§5. So far, in speaking of governmental coercion, exercised in the interest of the person coerced, as ``paternal'', I have had solely in view the coercion of sane adults. Of course no individualist objects to coercion exercised on children in their own interest: nor can it be seriously maintained that the interests of a child can safely be left altogether to its parents' care: still less, that they can be altogether left to the care of any guardian that its parents may designate. Hence some right (and duty) of governmental interference, to protect children from mischief caused actively or through neglect by their parents and guardians, must be admitted in the strictest individualistic scheme. Thus the limitations on the employment of children in factories and workshops, which have now been adopted by most civilised countries, are approved even by decided advocates of laisser faire: and interference with the labour of women during the period of childbearing is theoretically defensible on similar grounds, as an indirect protection of the physical wellbeing of children; though it is beset with great practical difficulties.
On the other hand, children can hardly be protected like adults against personal confinement or assault, as these are recognised as occasionally necessary means of educational discipline. And, on the individualistic principle, since the burden of rearing and training children should be, as far as possible, thrown on their parents, it seems desirable, so far as this burden is fairly taken up, that the parents' discretion in the training of the child should be left as unfettered as possible; and that Government should only intervene in a purely coercive way when the child's interests are manifestly being sacrificed, either through the greed or passion of, the parents, or through gross neglect or ignorance. How far, when the parents cannot afford to support or educate their children, they should, under any conditions, receive pecuniary aid from Government to enable them to discharge these duties is, for individualists, a difficult and doubtful question. On the one hand, when it is evident that children are, through their parents' poverty, growing up in such a way as to render them likely to be burdensome or dangerous to society, it seems prima facie a prudent insurance against this result for the community to assist in their support and education. On the other hand, similar arguments may be used to justify a governmental provision of sustenance for adults, in order that they may not be driven into criminal courses: and if either kind of governmental assistance is once admitted as justifiable in principle, it is not very easy to limit the burden that may be thrown on industrious and provident individuals by the improvidence of others. At any rate it seems clear that either question brings us to the debatable territory between Individualism and Socialism; which I propose to examine in the following chapter.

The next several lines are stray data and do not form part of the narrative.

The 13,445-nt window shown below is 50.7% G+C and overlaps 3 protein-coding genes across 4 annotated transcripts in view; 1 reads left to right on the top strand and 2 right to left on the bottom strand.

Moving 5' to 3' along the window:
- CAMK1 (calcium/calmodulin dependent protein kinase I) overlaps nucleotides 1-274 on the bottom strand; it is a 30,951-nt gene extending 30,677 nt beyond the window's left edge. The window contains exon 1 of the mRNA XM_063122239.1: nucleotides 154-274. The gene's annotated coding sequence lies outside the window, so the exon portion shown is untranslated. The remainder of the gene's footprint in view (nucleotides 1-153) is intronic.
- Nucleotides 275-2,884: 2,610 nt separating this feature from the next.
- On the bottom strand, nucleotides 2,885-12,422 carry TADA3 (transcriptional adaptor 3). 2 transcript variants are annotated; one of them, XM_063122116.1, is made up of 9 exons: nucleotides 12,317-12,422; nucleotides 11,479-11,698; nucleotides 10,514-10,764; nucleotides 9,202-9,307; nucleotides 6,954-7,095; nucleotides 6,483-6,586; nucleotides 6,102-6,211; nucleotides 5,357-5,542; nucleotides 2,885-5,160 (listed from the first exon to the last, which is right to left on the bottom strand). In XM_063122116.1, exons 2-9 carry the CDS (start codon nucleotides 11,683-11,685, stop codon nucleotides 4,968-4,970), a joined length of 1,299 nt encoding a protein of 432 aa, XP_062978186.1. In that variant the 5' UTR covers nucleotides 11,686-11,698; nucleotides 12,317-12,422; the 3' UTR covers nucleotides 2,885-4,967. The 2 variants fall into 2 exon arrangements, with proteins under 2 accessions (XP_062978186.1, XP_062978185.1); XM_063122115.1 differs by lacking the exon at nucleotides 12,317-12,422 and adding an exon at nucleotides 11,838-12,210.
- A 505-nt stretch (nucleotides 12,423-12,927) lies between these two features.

For completeness, I may briefly note two cases of governmental interference, ordinarily recognised as necessary, that obviously do not fall within the application of the individualistic principle; the humane treatment of lunatics, and the prevention of cruelty to the inferior animals. In the latter case the coercion is no doubt applied to protect the animals in question from pain inflicted by other creatures: still the protection does not in any degree aim at securing ``freedom of action'' to the animals protected, but simply at the prevention of unnecessary pain; it is, if properly carried out, a one-sided restraint of the freedom of action of men with a view to the greatest happiness of the aggregate of sentient beings.
In conclusion, it may be well to remind the reader that the extent to which the kind of interference discussed in the present chapter should be carried in a modern state will partly depend upon a variety of considerations, the force of which cannot here be estimated. Thus, we have to consider the state of moral opinion in the community---since the repression of mischievous conduct by social disapprobation may render legislative repression unnecessary; the diffusion of knowledge; the customs, industrial and social, actually prevalent; and the development of the habit of voluntary combination among the citizens. For example, where a mischievous or dangerous custom prevails, which it is difficult for an individual to avoid conforming to, there is prima facie special need for legislative interference: on the other hand, in proportion as the habit of combination is developed, this need is diminished.[Back to:] [Elempol, Chapter 9, Section 4]